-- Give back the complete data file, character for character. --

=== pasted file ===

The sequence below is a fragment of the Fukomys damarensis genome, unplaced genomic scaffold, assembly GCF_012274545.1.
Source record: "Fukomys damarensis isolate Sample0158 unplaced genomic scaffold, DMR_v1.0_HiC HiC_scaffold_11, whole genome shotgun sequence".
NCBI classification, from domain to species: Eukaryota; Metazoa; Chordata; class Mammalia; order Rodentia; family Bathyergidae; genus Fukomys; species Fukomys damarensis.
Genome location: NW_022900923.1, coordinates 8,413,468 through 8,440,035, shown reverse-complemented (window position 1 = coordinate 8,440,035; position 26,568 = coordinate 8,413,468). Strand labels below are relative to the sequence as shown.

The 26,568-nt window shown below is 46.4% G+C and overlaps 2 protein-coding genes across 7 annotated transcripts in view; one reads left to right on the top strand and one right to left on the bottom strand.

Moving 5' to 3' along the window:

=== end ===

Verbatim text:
The sequence below is a fragment of the Fukomys damarensis genome, unplaced genomic scaffold, assembly GCF_012274545.1.
Source record: "Fukomys damarensis isolate Sample0158 unplaced genomic scaffold, DMR_v1.0_HiC HiC_scaffold_11, whole genome shotgun sequence".
NCBI classification, from domain to species: Eukaryota; Metazoa; Chordata; class Mammalia; order Rodentia; family Bathyergidae; genus Fukomys; species Fukomys damarensis.
Genome location: NW_022900923.1, coordinates 8,413,468 through 8,440,035, shown reverse-complemented (window position 1 = coordinate 8,440,035; position 26,568 = coordinate 8,413,468). Strand labels below are relative to the sequence as shown.

The 26,568-nt window shown below is 46.4% G+C and overlaps 2 protein-coding genes across 7 annotated transcripts in view; one reads left to right on the top strand and one right to left on the bottom strand.

Moving 5' to 3' along the window: